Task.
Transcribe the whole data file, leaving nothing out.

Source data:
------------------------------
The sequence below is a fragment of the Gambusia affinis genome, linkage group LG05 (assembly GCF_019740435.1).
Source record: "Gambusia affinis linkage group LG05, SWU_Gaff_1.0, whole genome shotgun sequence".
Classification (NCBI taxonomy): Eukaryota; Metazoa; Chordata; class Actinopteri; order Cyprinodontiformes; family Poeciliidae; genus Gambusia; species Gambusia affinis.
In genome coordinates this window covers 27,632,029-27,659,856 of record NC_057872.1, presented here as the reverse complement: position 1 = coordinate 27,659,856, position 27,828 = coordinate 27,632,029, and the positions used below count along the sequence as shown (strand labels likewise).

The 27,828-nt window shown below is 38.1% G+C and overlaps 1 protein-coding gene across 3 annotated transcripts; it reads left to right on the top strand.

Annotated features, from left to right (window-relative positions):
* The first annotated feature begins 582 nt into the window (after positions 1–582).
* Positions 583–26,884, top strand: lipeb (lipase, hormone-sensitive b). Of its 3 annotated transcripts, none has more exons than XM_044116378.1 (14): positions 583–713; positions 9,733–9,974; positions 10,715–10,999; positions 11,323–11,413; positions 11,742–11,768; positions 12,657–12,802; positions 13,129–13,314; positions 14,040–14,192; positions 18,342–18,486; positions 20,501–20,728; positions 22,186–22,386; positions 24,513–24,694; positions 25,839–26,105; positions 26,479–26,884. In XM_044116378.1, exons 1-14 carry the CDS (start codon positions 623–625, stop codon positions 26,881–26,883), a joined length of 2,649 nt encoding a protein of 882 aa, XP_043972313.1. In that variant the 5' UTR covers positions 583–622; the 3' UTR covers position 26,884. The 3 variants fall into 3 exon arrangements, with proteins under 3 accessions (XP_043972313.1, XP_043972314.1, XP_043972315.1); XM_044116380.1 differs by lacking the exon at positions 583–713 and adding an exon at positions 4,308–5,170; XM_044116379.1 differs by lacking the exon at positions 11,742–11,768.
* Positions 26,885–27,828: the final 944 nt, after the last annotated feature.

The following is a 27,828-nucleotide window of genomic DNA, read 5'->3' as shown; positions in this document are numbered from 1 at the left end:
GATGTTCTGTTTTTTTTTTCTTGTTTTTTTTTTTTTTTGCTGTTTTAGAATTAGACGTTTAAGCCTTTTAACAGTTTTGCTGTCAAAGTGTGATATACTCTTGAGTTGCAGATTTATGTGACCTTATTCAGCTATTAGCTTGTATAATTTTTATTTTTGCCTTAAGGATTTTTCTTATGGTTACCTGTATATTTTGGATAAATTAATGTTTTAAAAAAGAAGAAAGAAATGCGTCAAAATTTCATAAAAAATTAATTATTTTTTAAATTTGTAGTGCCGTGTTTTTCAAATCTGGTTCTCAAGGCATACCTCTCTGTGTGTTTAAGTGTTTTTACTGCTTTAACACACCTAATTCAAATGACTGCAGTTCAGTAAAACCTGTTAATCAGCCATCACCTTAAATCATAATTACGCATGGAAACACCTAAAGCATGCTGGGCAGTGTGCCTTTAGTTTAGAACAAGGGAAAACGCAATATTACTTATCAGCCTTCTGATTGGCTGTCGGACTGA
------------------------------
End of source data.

The sequence below is a fragment of the Gambusia affinis genome, linkage group LG05 (assembly GCF_019740435.1).
Source record: "Gambusia affinis linkage group LG05, SWU_Gaff_1.0, whole genome shotgun sequence".
Classification (NCBI taxonomy): Eukaryota; Metazoa; Chordata; class Actinopteri; order Cyprinodontiformes; family Poeciliidae; genus Gambusia; species Gambusia affinis.
In genome coordinates this window covers 27,632,029-27,659,856 of record NC_057872.1, presented here as the reverse complement: position 1 = coordinate 27,659,856, position 27,828 = coordinate 27,632,029, and the positions used below count along the sequence as shown (strand labels likewise).

The 27,828-nt window shown below is 38.1% G+C and overlaps 1 protein-coding gene across 3 annotated transcripts; it reads left to right on the top strand.

Annotated features, from left to right (window-relative positions):
* The first annotated feature begins 582 nt into the window (after positions 1–582).
* Positions 583–26,884, top strand: lipeb (lipase, hormone-sensitive b). Of its 3 annotated transcripts, none has more exons than XM_044116378.1 (14): positions 583–713; positions 9,733–9,974; positions 10,715–10,999; positions 11,323–11,413; positions 11,742–11,768; positions 12,657–12,802; positions 13,129–13,314; positions 14,040–14,192; positions 18,342–18,486; positions 20,501–20,728; positions 22,186–22,386; positions 24,513–24,694; positions 25,839–26,105; positions 26,479–26,884. In XM_044116378.1, exons 1-14 carry the CDS (start codon positions 623–625, stop codon positions 26,881–26,883), a joined length of 2,649 nt encoding a protein of 882 aa, XP_043972313.1. In that variant the 5' UTR covers positions 583–622; the 3' UTR covers position 26,884. The 3 variants fall into 3 exon arrangements, with proteins under 3 accessions (XP_043972313.1, XP_043972314.1, XP_043972315.1); XM_044116380.1 differs by lacking the exon at positions 583–713 and adding an exon at positions 4,308–5,170; XM_044116379.1 differs by lacking the exon at positions 11,742–11,768.
* Positions 26,885–27,828: the final 944 nt, after the last annotated feature.

The following is a 27,828-nucleotide window of genomic DNA, read 5'->3' as shown; positions in this document are numbered from 1 at the left end:
GATGTTCTGTTTTTTTTTTCTTGTTTTTTTTTTTTTTTGCTGTTTTAGAATTAGACGTTTAAGCCTTTTAACAGTTTTGCTGTCAAAGTGTGATATACTCTTGAGTTGCAGATTTATGTGACCTTATTCAGCTATTAGCTTGTATAATTTTTATTTTTGCCTTAAGGATTTTTCTTATGGTTACCTGTATATTTTGGATAAATTAATGTTTTAAAAAAGAAGAAAGAAATGCGTCAAAATTTCATAAAAAATTAATTATTTTTTAAATTTGTAGTGCCGTGTTTTTCAAATCTGGTTCTCAAGGCATACCTCTCTGTGTGTTTAAGTGTTTTTACTGCTTTAACACACCTAATTCAAATGACTGCAGTTCAGTAAAACCTGTTAATCAGCCATCACCTTAAATCATAATTACGCATGGAAACACCTAAAGCATGCTGGGCAGTGTGCCTTTAGTTTAGAACAAGGGAAAACGCAATATTACTTATCAGCCTTCTGATTGGCTGTCGGACTGA